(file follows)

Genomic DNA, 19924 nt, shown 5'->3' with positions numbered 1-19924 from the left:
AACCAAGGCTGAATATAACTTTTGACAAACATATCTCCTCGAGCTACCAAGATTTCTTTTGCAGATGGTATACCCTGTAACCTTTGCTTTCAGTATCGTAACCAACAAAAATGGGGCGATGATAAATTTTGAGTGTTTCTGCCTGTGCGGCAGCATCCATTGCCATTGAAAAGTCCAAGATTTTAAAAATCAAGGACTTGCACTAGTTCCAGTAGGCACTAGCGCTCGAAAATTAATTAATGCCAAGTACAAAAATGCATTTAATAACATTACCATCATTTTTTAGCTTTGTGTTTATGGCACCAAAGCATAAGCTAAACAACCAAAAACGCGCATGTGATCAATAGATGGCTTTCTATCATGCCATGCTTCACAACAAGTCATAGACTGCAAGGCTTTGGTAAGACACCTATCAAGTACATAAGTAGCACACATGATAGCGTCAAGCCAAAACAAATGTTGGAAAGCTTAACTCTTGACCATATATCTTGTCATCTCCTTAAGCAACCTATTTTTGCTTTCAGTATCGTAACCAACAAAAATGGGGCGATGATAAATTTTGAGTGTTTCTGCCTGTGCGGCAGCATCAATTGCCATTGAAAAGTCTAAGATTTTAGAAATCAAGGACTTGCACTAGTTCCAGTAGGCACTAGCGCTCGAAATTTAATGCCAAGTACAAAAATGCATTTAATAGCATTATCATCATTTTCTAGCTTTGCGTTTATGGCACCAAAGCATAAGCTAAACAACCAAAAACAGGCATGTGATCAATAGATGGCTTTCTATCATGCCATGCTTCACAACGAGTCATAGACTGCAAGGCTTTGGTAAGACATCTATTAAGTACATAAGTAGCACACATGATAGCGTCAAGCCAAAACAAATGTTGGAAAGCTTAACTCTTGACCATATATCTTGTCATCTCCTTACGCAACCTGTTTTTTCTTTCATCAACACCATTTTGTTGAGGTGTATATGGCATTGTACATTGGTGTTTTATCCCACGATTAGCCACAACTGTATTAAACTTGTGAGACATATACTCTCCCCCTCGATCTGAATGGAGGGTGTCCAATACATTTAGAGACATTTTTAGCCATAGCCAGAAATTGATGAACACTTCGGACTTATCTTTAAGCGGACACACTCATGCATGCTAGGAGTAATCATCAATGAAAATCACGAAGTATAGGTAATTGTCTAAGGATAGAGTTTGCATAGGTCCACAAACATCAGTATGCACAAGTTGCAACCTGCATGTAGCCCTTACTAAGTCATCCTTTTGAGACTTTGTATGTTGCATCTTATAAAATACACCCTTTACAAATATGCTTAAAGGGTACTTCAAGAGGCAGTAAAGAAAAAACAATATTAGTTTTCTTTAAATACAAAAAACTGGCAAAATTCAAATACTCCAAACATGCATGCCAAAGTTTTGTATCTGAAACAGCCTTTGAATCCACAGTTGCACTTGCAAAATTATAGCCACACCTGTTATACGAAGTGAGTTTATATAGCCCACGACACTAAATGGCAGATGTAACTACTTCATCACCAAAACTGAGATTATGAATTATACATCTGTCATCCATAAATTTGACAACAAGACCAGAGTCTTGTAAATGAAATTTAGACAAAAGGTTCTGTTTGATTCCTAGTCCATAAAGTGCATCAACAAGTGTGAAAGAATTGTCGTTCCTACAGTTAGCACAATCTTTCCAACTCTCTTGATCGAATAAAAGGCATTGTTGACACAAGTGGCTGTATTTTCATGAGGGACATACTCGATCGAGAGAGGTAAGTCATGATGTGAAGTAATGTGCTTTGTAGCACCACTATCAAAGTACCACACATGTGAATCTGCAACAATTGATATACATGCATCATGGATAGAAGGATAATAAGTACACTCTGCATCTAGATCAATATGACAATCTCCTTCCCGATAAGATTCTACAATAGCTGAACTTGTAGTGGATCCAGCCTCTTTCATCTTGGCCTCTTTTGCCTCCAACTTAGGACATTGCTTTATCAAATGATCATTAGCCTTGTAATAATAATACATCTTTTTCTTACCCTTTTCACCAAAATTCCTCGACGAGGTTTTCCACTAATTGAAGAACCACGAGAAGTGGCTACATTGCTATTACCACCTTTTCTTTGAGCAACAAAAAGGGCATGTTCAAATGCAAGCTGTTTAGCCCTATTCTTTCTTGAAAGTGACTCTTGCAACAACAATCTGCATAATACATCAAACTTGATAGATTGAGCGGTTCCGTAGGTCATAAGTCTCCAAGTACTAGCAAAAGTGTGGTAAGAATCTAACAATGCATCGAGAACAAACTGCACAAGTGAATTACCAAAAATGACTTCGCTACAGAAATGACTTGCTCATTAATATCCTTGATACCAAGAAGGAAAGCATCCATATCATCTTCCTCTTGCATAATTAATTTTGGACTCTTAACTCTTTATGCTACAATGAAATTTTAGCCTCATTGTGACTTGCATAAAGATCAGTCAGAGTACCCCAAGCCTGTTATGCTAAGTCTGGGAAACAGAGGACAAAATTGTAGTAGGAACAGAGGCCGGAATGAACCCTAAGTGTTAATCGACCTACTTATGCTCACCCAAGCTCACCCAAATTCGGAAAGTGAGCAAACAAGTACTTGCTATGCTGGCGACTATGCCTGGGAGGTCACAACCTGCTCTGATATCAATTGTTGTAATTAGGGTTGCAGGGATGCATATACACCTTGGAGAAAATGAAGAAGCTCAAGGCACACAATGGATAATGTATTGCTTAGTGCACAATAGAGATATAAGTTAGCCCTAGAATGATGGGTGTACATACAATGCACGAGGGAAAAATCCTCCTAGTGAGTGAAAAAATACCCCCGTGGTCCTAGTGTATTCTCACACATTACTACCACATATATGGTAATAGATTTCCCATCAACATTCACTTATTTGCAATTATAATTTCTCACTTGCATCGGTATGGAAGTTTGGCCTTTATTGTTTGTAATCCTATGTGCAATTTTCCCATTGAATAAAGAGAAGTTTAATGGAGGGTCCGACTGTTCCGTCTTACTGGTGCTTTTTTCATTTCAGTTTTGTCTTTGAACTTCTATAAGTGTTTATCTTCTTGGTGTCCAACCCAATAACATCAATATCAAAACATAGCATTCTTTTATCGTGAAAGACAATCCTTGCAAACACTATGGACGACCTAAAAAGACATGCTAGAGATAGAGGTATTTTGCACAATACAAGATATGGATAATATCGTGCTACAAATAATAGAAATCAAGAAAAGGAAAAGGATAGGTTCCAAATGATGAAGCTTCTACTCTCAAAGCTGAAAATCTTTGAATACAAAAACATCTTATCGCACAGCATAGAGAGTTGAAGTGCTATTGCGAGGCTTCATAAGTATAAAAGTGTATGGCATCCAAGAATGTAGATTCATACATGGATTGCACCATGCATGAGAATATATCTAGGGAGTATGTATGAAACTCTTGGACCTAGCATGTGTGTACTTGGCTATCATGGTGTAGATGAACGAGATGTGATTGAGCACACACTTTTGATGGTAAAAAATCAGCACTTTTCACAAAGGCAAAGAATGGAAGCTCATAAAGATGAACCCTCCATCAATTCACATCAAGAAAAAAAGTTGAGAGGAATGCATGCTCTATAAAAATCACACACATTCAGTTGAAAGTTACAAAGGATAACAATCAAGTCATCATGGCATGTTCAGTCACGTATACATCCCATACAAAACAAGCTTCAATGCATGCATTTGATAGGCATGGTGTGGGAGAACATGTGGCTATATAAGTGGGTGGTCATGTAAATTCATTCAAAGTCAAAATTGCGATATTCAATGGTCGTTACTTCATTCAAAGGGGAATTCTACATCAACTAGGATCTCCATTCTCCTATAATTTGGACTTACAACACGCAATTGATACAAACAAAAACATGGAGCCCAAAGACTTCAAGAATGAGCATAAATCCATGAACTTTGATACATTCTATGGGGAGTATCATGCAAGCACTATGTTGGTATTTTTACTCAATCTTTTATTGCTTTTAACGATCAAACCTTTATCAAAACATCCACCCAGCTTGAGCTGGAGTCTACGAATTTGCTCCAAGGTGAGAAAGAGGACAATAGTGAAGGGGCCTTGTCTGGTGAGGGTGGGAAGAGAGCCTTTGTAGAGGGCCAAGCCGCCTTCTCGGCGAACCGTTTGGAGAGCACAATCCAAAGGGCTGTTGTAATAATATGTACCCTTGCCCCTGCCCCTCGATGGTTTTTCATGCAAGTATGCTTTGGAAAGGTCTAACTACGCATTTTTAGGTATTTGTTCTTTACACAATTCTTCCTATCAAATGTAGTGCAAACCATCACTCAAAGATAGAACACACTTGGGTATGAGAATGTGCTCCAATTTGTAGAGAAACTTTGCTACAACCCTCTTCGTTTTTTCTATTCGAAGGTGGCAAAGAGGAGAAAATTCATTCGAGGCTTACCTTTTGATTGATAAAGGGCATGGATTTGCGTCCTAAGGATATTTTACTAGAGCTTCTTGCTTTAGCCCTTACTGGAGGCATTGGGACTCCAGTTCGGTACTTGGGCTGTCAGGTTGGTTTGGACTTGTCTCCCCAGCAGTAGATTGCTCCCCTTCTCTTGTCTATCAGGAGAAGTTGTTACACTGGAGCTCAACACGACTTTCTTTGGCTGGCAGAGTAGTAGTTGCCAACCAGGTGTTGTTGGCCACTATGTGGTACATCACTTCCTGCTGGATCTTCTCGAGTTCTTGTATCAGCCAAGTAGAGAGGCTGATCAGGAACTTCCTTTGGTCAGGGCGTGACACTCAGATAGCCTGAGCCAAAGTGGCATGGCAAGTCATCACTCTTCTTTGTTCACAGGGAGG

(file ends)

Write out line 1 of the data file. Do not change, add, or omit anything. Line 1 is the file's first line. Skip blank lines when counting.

Genomic DNA, 19924 nt, shown 5'->3' with positions numbered 1-19924 from the left: